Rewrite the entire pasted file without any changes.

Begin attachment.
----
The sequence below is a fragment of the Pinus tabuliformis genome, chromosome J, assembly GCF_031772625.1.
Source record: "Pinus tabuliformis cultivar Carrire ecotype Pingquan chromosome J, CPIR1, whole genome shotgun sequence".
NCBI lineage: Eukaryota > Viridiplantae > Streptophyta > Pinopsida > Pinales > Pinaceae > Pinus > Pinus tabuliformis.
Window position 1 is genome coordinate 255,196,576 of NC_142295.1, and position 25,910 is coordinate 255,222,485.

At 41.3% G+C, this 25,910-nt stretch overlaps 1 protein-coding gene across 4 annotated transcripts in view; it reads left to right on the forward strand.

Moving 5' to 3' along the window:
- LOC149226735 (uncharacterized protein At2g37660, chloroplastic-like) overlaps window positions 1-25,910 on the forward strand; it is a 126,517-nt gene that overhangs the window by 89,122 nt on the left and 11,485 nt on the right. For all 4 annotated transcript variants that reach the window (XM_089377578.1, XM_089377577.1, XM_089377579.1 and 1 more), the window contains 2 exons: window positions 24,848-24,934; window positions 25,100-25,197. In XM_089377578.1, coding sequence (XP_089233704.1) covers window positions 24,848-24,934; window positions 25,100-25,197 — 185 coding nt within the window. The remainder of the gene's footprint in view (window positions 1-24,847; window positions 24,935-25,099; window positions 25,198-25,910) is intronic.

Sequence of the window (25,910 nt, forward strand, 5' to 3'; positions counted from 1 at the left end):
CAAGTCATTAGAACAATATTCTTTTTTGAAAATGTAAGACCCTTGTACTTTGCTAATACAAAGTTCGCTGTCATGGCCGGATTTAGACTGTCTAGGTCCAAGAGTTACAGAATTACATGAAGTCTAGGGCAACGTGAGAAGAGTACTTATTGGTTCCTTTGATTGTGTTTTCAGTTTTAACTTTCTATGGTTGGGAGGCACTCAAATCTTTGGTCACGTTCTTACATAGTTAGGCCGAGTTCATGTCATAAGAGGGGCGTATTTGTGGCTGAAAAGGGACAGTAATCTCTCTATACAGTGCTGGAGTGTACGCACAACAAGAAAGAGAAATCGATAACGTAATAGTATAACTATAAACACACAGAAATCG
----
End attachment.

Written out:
The sequence below is a fragment of the Pinus tabuliformis genome, chromosome J, assembly GCF_031772625.1.
Source record: "Pinus tabuliformis cultivar Carrire ecotype Pingquan chromosome J, CPIR1, whole genome shotgun sequence".
NCBI lineage: Eukaryota > Viridiplantae > Streptophyta > Pinopsida > Pinales > Pinaceae > Pinus > Pinus tabuliformis.
Window position 1 is genome coordinate 255,196,576 of NC_142295.1, and position 25,910 is coordinate 255,222,485.

At 41.3% G+C, this 25,910-nt stretch overlaps 1 protein-coding gene across 4 annotated transcripts in view; it reads left to right on the forward strand.

Moving 5' to 3' along the window:
- LOC149226735 (uncharacterized protein At2g37660, chloroplastic-like) overlaps window positions 1-25,910 on the forward strand; it is a 126,517-nt gene that overhangs the window by 89,122 nt on the left and 11,485 nt on the right. For all 4 annotated transcript variants that reach the window (XM_089377578.1, XM_089377577.1, XM_089377579.1 and 1 more), the window contains 2 exons: window positions 24,848-24,934; window positions 25,100-25,197. In XM_089377578.1, coding sequence (XP_089233704.1) covers window positions 24,848-24,934; window positions 25,100-25,197 — 185 coding nt within the window. The remainder of the gene's footprint in view (window positions 1-24,847; window positions 24,935-25,099; window positions 25,198-25,910) is intronic.

Sequence of the window (25,910 nt, forward strand, 5' to 3'; positions counted from 1 at the left end):
CAAGTCATTAGAACAATATTCTTTTTTGAAAATGTAAGACCCTTGTACTTTGCTAATACAAAGTTCGCTGTCATGGCCGGATTTAGACTGTCTAGGTCCAAGAGTTACAGAATTACATGAAGTCTAGGGCAACGTGAGAAGAGTACTTATTGGTTCCTTTGATTGTGTTTTCAGTTTTAACTTTCTATGGTTGGGAGGCACTCAAATCTTTGGTCACGTTCTTACATAGTTAGGCCGAGTTCATGTCATAAGAGGGGCGTATTTGTGGCTGAAAAGGGACAGTAATCTCTCTATACAGTGCTGGAGTGTACGCACAACAAGAAAGAGAAATCGATAACGTAATAGTATAACTATAAACACACAGAAATCG